Modern imaging

Modern imaging technology has widened our knowledge and appreciation of the world more than we could have ever imagined.

Scientists can now explore far beyond the reaches of the human eye, without damaging the specimens they study. Microscopes and X-ray technology enable us to see down to the molecular if not atomic level, and satellites give us perspectives of our planet from thousands of miles above the ground.

Not only can we examine the natural world over a wide range of magnifications, we can also model it in 3-dimensions, and even four, if you add time as well.

Explore some examples below of what modern imaging techniques can reveal.

Hairy anglerfish specimen in the Natural History Museum collection
Anglerfish stomach video

Watch the video of a micro-CT scan of an anglerfish's expanded stomach, revealing its last meal.

Hammerhead shark micro-CT image
Hammerhead shark micro-CT

Why do sharks have such a good sense of smell? Investigate how a team of scientists used the Museum’s CT scanner to find out.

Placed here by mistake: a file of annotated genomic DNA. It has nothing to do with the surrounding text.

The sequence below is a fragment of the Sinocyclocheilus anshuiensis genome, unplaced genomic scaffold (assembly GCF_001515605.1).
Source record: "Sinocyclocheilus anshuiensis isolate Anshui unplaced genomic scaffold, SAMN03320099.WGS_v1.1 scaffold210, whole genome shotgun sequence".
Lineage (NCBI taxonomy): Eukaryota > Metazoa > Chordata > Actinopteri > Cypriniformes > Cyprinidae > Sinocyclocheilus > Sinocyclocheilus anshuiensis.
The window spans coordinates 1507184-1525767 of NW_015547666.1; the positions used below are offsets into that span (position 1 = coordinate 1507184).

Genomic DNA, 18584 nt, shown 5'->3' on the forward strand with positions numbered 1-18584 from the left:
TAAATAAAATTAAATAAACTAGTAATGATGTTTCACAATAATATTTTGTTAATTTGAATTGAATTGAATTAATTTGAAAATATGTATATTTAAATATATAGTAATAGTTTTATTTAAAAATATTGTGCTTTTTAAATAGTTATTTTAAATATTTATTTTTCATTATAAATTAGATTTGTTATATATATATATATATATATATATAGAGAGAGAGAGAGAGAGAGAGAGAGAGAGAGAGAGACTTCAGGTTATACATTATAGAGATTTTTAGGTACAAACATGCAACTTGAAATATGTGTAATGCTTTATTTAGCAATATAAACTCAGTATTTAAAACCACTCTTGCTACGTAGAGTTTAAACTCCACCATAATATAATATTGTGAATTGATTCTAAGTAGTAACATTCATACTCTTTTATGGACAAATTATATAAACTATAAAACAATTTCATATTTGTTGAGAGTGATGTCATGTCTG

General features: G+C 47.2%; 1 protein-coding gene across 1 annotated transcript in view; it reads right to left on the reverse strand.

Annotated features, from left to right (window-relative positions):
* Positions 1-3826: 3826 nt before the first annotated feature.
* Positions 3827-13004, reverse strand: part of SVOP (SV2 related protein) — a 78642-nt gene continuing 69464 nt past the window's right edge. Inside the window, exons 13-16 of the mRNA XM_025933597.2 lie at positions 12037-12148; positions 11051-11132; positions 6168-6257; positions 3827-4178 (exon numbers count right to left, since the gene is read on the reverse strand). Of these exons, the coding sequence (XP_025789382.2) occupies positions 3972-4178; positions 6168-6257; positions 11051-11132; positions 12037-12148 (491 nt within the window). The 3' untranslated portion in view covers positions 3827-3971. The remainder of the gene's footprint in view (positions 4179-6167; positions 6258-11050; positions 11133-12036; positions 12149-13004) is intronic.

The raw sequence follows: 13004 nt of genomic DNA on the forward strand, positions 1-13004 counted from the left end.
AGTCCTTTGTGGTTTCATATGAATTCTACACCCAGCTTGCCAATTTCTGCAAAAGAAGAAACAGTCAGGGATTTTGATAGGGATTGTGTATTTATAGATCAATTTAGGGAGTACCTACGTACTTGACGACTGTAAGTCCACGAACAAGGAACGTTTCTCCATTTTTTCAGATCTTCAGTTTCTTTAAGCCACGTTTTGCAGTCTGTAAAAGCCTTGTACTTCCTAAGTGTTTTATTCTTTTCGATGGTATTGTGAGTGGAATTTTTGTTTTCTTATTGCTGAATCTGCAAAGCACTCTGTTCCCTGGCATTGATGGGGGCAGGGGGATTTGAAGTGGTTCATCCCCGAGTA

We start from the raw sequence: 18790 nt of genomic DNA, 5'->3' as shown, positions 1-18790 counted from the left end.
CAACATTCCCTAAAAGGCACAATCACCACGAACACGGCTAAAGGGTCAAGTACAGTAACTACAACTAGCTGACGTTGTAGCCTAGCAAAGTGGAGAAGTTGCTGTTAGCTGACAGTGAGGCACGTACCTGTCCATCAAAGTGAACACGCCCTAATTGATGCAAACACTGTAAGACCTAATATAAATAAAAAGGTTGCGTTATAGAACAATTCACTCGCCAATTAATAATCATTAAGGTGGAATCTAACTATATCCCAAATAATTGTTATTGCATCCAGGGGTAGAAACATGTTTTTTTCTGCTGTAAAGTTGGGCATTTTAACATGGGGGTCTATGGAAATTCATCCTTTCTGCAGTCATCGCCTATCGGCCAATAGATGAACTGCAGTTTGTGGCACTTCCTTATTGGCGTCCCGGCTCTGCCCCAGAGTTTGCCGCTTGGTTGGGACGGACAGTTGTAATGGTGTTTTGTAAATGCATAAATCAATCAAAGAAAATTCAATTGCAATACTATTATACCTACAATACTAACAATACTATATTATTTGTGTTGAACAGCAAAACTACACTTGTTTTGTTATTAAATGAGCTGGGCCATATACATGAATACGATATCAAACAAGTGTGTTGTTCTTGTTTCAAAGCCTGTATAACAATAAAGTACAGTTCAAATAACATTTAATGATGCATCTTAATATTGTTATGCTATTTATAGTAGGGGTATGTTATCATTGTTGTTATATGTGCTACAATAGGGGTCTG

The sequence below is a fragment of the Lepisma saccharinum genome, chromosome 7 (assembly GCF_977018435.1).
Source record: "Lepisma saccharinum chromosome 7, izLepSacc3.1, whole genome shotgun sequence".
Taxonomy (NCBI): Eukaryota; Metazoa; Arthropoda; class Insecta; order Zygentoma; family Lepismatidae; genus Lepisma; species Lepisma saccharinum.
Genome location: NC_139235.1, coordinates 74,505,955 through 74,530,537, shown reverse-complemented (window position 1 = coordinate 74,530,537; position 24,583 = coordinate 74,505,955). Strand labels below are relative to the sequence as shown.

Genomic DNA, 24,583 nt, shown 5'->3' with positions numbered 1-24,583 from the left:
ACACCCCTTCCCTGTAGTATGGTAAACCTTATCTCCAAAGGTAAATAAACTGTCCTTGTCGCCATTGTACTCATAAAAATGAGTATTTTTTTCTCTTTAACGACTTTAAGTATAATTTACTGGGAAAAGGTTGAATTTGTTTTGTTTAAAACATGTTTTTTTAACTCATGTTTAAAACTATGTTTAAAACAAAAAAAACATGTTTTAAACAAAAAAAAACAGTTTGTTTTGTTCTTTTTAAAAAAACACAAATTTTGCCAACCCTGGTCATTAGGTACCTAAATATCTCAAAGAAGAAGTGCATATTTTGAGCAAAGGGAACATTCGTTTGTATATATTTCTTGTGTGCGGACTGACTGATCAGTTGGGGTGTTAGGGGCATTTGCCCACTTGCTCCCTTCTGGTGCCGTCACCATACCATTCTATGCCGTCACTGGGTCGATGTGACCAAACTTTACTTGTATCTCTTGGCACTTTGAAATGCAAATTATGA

Scanning electron microscope image of bumblebee leg
What’s under the lens?

Take a much closer look at 12 familiar species as seen through the Museum’s state-of-the-art scanning electron microscope.

X-ray images of ostracods
Prehistoric sex-life revealed by X-rays

Journey back in time to see images of 100-million-year-old microscopic animals called ostracods, made using revolutionary X-ray technology at the European Synchrotron Radiation Facility.

Satellite image of a hurricane
Methods for examining specimens

Zoom in to see images of the natural world ranging from those taken 1,000s of kilometres away to those magnified by more than 100,000 times.

Artificially-coloured scanning electron microscope image of a butterfly wing
Imaging and tomography

Find out about the Museum’s state-of-the-art imaging technologies, including electron and confocal microscopes and the micro- and nano-CT scanners.